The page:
system restore using command prompt rstrui.exe

4. In the opened window, click "Next".

restore system files and settings

5. Select one of the available Restore Points and click "Next" (this will restore your computer system to an earlier time and date, prior to the VIVELAG ransomware virus infiltrating your PC).

select a restore point

6. In the opened window, click "Yes".

run system restore

7. After restoring your computer to a previous date, download and scan your PC with recommended malware removal software to eliminate any remaining VIVELAG ransomware files.

To restore individual files encrypted by this ransomware, try using Windows Previous Versions feature. This method is only effective if the System Restore function was enabled on an infected operating system. Note that some variants of VIVELAG are known to remove Shadow Volume Copies of the files, so this method may not work on all computers.

To restore a file, right-click over it, go into Properties, and select the Previous Versions tab. If the relevant file has a Restore Point, select it and click the "Restore" button.

Restoring files encrypted by CryptoDefense

If you cannot start your computer in Safe Mode with Networking (or with Command Prompt), boot your computer using a rescue disk. Some variants of ransomware disable Safe Mode making its removal complicated. For this step, you require access to another computer.

To regain control of the files encrypted by VIVELAG, you can also try using a program called Shadow Explorer. More information on how to use this program is available here.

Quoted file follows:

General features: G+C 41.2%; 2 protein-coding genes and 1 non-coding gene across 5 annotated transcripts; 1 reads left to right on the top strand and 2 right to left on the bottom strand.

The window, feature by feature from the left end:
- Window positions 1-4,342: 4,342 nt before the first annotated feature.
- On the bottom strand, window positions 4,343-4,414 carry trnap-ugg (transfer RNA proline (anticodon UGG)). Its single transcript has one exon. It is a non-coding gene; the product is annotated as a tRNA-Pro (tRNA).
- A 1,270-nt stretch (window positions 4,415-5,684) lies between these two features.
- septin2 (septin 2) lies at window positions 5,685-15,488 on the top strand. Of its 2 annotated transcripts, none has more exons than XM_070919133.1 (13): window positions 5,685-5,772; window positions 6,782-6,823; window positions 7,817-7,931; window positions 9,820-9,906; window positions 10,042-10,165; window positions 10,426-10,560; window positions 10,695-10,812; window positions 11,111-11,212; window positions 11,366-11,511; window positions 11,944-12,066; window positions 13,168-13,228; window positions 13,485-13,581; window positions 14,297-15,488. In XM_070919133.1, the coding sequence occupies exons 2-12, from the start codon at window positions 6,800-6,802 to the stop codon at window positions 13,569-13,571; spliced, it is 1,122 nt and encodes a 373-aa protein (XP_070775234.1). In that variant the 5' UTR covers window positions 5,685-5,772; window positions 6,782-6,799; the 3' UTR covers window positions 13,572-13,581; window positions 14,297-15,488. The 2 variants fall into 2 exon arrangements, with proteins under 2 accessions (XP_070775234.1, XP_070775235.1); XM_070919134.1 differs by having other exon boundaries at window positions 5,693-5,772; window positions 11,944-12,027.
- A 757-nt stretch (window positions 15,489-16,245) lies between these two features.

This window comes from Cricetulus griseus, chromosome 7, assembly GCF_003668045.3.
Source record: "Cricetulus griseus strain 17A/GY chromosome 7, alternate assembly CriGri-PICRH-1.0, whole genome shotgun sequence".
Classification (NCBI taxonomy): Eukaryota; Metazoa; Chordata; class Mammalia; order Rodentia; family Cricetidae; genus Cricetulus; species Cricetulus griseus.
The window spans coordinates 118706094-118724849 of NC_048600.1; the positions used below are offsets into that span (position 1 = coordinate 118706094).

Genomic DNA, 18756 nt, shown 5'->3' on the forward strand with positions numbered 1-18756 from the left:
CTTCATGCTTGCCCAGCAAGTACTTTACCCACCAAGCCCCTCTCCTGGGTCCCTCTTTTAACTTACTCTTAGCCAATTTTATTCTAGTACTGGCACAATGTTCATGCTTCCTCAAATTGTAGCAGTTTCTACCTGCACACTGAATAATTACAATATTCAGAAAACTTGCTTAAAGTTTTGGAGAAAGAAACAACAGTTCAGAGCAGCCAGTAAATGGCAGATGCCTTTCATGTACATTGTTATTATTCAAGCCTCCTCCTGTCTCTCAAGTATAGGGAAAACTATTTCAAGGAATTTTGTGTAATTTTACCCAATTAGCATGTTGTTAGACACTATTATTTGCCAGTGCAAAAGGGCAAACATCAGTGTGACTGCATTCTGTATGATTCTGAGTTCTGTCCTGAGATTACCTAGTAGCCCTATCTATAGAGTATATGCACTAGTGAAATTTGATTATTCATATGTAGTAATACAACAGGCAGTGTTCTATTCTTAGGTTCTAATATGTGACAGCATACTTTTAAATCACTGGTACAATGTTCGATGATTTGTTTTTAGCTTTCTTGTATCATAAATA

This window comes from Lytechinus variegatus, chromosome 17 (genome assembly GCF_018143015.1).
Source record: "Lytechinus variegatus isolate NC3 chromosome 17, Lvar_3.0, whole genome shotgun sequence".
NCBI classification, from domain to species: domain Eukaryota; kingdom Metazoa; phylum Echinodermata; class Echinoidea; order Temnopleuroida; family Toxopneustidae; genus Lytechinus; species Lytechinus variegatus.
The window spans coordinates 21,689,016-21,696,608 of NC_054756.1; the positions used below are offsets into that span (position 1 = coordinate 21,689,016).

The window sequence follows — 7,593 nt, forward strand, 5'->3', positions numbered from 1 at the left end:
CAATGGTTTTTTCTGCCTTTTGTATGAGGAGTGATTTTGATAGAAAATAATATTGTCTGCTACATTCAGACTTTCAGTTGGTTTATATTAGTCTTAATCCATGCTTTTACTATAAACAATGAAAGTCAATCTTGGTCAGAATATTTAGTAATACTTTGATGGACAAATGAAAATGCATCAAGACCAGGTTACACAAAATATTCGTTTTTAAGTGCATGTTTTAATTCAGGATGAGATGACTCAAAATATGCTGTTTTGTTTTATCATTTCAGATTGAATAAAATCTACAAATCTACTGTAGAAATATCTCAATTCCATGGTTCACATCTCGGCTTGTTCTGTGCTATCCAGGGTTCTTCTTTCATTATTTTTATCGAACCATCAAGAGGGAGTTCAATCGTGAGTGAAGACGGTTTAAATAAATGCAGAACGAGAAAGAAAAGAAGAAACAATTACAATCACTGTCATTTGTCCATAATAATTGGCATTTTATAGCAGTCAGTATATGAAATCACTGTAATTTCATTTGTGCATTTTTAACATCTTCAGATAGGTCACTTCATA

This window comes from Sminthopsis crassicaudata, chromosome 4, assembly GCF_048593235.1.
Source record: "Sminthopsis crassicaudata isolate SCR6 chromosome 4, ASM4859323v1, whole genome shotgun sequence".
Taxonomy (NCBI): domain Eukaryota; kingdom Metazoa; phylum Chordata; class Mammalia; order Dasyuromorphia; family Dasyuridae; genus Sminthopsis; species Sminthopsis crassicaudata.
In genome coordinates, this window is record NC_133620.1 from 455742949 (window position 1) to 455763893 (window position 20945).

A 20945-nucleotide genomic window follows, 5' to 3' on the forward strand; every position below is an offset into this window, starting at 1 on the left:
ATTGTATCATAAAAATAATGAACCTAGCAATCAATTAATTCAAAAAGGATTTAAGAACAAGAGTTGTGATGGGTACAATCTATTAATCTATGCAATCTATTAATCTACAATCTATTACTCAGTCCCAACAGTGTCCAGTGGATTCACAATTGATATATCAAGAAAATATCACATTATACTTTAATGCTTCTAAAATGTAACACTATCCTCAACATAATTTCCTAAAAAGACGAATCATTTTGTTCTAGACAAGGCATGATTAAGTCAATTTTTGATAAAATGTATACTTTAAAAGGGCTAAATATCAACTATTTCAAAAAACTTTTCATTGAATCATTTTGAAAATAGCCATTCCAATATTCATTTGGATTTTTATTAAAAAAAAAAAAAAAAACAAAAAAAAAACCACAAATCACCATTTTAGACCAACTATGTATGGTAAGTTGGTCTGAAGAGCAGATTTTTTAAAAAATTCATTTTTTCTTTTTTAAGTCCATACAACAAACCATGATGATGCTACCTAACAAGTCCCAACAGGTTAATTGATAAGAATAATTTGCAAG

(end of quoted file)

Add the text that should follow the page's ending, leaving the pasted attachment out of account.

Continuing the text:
shadow explorer screenshot

To protect your computer from file encryption ransomware such as this, use reputable antivirus and anti-spyware programs. As an extra protection method, you can use programs called HitmanPro.Alert and EasySync CryptoMonitor, which artificially implant group policy objects into the registry to block rogue programs such as VIVELAG ransomware.

Note that Windows 10 Fall Creators Update includes a "Controlled Folder Access" feature that blocks ransomware attempts to encrypt your files. By default, this feature automatically protects files stored in the Documents, Pictures, Videos, Music, Favorites, and Desktop folders.

Controll Folder Access

Windows 10 users should install this update to protect their data from ransomware attacks. Here is more information on how to get this update and add an additional protection layer from ransomware infections.

HitmanPro.Alert CryptoGuard - detects encryption of files and neutralises any attempts without need for user-intervention:

hitmanproalert ransomware prevention application

Malwarebytes Anti-Ransomware Beta uses advanced proactive technology that monitors ransomware activity and terminates it immediately - before reaching users' files:

malwarebytes anti-ransomware

  • The best way to avoid damage from ransomware infections is to maintain regular up-to-date backups. More information on online backup solutions and data recovery software Here.

Other tools known to remove VIVELAG ransomware:

About the author:

Tomas Meskauskas

Tomas Meskauskas - expert security researcher, professional malware analyst.

I am passionate about computer security and technology. I have an experience of over 10 years working in various companies related to computer technical issue solving and Internet security. I have been working as an author and editor for since 2010. Follow me on Twitter and LinkedIn to stay informed about the latest online security threats. Contact Tomas Meskauskas.

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Malware activity

Global malware activity level today:

Medium threat activity

Increased attack rate of infections detected within the last 24 hours.

QR Code
VIVELAG virus QR code
A QR code (Quick Response Code) is a machine-readable code which stores URLs and other information. This code can be read using a camera on a smartphone or a tablet. Scan this QR code to have an easy access removal guide of VIVELAG virus on your mobile device.